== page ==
Crooked agricultural practice begets worker malice in Giuseppe De Santis’s Bitter Rice, a late-’40s bit of pulpy neorealism that challenges easy divisions between genre and art-house filmmaking. De Santis’s script, co-written by Carlo Lizzani and Gianni Puccini, pulsates with such location-specific detail regarding Northern Italy’s Po Valley, where hundreds of women gather each season to harvest rice, that one might understandably assume the film has been adapted from a dense, modernist novel.
In fact, the idea and specifics are De Santis’s own, a concept he cultivated while personally witnessing dozens of mondine (female rice workers) boarding a train one morning. The film’s derivation speaks to De Santis’s perceptive regard for the lives of women, particularly in his delicate construction of the film’s two leads: Francesca (Doris Dowling), a thief who’s innocent to the harsh realities of the cropping racket, and Silvana (Silvana Mangano), a hardened harvester who’s innocent to the thicker-than-thieves conceit of her newfound friends.
De Santis opens with a ground-up tracking shot which starts at a worker’s feet, in close-up, before ascending to the skies for the wider angle, revealing hundreds of anonymous croppers hard at work. The mise-en-scène unmistakably presents the scenario as a prison yard, where a few wardens stand guard over their government-disapproved prey. Soon after, a man explains, also in close-up, why “only women can do it,” as if speaking to a group of local workers.
Before his speech ends, the camera tracks out to reveal he’s been speaking into a microphone for a radio station, with passersby hardly stopping to notice his announcement. Through a staggering instance of self-awareness, De Santis uses the scene to acknowledge his film as the functional equivalent of the man’s broadcast; rather than merely an oral address to a nearby audience, the radio announcement (and film) is disseminated to citizens that are dependent on mediated depictions for constructing their political convictions.
Nevertheless, De Santis simultaneously displays trepidation that the resultant effect should be a straightforward evocation of the “real,” for Bitter Rice is even more imbued with a noirish, melodramatic tenor than any of the films made by De Santis’s neorealist brethren. The very inciting incident, of a fugitive couple melding in with local workers in order to evade capture by police, could be lifted from any transnational pulp novel of the period.
Likewise, the narrative’s driving force—a plan to flood and rob the rice crop—deftly functions as a peculiar heist premise. Moreover, as Silvana falls in with Walter (Vittorio Gassman), Francesca’s thieving lover, and Francesca draws the eyes of Marco (Raf Vallone), a local soldier, allegiances shift and shots are fired, all of which culminates in an ending that could have satisfied Hollywood’s Production Code.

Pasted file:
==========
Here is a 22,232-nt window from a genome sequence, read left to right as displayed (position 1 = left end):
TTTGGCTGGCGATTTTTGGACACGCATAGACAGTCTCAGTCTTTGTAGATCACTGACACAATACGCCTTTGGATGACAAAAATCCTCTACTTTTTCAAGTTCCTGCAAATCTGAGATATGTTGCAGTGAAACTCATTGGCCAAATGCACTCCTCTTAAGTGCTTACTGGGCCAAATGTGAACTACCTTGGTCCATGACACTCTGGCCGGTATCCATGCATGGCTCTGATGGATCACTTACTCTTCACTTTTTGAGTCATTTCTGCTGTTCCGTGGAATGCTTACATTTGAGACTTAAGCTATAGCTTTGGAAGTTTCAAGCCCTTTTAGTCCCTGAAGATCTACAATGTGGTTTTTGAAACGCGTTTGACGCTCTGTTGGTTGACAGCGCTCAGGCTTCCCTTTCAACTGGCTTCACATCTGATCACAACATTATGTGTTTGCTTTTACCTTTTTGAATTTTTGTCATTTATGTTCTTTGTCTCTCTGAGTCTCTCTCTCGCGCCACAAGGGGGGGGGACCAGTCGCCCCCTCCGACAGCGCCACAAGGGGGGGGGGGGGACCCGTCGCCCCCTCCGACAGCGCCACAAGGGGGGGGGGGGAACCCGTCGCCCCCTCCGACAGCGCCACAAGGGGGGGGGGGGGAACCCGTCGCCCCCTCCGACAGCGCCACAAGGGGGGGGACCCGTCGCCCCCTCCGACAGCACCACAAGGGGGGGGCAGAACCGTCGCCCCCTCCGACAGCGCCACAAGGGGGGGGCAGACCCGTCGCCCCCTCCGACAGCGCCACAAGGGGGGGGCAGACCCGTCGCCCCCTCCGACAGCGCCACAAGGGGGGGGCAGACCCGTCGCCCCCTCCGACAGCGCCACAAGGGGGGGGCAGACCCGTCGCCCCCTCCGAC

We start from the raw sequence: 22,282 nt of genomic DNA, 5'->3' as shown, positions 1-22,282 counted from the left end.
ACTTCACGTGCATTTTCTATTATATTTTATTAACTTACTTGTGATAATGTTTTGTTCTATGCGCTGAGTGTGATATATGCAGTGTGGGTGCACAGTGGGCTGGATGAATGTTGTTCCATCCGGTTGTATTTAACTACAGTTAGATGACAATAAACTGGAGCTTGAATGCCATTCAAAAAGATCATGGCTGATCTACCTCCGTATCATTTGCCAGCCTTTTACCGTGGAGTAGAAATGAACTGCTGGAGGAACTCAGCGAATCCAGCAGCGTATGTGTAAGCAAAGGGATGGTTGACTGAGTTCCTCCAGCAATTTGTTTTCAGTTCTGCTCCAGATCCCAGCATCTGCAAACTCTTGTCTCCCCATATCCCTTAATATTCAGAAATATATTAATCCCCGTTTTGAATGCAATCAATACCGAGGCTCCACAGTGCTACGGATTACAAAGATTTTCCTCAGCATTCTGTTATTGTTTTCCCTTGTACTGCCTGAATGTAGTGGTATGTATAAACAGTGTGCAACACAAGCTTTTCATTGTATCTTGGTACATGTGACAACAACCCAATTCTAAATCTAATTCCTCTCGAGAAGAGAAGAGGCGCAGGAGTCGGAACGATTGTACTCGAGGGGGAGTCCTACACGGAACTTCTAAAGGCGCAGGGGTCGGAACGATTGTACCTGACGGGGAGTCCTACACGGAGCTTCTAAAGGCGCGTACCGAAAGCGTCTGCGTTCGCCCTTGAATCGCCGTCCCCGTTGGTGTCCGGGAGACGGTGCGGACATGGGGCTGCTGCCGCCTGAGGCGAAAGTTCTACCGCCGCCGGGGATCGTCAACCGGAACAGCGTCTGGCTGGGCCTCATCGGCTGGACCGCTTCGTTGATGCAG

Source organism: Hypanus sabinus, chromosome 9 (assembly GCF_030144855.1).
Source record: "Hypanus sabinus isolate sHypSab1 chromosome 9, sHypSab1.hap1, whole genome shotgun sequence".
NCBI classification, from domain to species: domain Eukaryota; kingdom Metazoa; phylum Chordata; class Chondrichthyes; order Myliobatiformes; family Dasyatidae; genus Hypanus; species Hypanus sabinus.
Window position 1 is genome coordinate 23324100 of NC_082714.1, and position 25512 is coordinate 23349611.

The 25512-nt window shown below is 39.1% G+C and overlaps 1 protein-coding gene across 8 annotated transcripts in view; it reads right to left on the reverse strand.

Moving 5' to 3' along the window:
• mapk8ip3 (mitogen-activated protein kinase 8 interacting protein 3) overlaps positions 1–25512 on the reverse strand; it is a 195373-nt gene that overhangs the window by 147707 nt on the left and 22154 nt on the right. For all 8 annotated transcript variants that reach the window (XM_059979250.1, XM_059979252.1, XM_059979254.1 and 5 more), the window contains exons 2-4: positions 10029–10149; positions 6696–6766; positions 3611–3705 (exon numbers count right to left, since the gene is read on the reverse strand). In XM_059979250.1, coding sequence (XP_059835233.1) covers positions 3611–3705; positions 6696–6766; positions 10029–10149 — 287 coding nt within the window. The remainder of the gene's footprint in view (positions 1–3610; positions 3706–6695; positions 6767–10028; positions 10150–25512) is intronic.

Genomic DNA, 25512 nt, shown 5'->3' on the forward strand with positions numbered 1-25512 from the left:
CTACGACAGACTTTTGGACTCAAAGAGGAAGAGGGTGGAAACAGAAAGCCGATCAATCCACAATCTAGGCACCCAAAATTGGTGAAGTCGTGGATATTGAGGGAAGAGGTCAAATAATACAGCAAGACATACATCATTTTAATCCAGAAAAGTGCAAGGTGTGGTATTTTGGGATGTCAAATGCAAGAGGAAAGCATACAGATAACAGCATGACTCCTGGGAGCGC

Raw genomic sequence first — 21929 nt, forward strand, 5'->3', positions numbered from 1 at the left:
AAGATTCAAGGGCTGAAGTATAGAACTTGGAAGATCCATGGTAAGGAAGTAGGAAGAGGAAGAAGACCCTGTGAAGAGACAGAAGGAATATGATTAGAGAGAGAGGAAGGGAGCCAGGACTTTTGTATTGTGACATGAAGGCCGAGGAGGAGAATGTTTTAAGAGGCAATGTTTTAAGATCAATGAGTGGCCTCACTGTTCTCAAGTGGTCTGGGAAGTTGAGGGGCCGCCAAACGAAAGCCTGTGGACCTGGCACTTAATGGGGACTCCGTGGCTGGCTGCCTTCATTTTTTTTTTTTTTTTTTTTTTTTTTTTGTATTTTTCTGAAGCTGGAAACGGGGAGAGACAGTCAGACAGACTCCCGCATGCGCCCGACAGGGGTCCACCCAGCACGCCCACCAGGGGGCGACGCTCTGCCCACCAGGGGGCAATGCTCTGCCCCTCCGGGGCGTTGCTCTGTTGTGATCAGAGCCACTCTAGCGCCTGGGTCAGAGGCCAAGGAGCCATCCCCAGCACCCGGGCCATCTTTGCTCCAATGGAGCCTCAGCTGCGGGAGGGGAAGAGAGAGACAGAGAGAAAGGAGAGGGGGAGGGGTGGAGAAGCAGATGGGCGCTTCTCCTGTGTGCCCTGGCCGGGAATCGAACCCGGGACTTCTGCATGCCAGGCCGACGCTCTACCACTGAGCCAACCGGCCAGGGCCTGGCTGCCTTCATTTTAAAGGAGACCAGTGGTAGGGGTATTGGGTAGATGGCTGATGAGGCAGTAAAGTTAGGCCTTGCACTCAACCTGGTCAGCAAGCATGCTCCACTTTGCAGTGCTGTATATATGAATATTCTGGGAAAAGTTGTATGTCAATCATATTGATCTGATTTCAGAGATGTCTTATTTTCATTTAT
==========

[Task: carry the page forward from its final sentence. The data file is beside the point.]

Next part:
Perhaps De Santis opted for a marketable, genre-tinged logline so that the resultant social commentary, particularly the statement that degraded female employees were even more common than males, could wiggle its way through the proceedings without feeling like a stilted sermon regarding worker’s rights. Conversely, Bitter Rice may rigorously structure several sequences with graceful tracking shots by cinematographer Otello Martelli, but the film is no mere stylistic curio or calling card, a result as equally due to the indelible performances of Mangano and Dowling, especially when in-frame together, as De Santis’s perceptions on persistent inequality.
Marx once said that “The tradition of all dead generations weighs like a nightmare on the brains of the living,” a perception that resounds through De Santis’s depiction of rice fields where blood has been shed before and, whether from corrosion internal or external to the human psyche, will be shed again.
By the Criterion Collection’s standards, this Blu-ray for Bitter Rice is slightly over par, primarily due to a high-definition transfer that looks and sounds just fine, but lacks the "oomph" seen and heard from any number of the company’s show-stopping releases from the past few years. While grain and depth of field are often sharp, the color timing and saturation often waver, lacking the consistency that a finer, more attuned 2K or 4K restoration would have undoubtedly found. Moreover, there are noticeable marks and scratches within the frame throughout. The monaural track is serviceable, if unremarkable, in its presentation of both score and dialogue.
Any connoisseur of Criterion releases has cause to be both enthused and dismayed by this release, which shows the company offering a title at a lower SRP ($29.99) to reflect the lack of extras. Enthused because it might mean more monthly releases, but dismayed because it could mean several titles will be dumped without a full-steam-ahead presentation or supplementation. There are only two supplements to speak of here, a 2008 documentary by screenwriter Carlo Lizzani and an interview with Lizzani from 2002, both of which feel tacked on as cursory additions to avoid a barebones release. Not that they aren’t informative; the interview, especially, helps flesh out De Santis’s directorial mindset at the time of production. But the lack of a contemporary interview or commentary from either a crew member or historian stings, especially considering that so little still exists in English-language scholarship on both De Santis and this particular time period in Italian cinema if the director’s last name isn’t Rossellini. The included essay by critic Pasquale Iannone is nice and has keen insights into both the film and its production, but a half-hour interview, with some sequence analysis and further contextualization, would have been preferable.
A scorching, genre-based neorealist work, Giuseppe De Santis’s Bitter Rice deserves better than Criterion’s ho-hum Blu-ray treatment.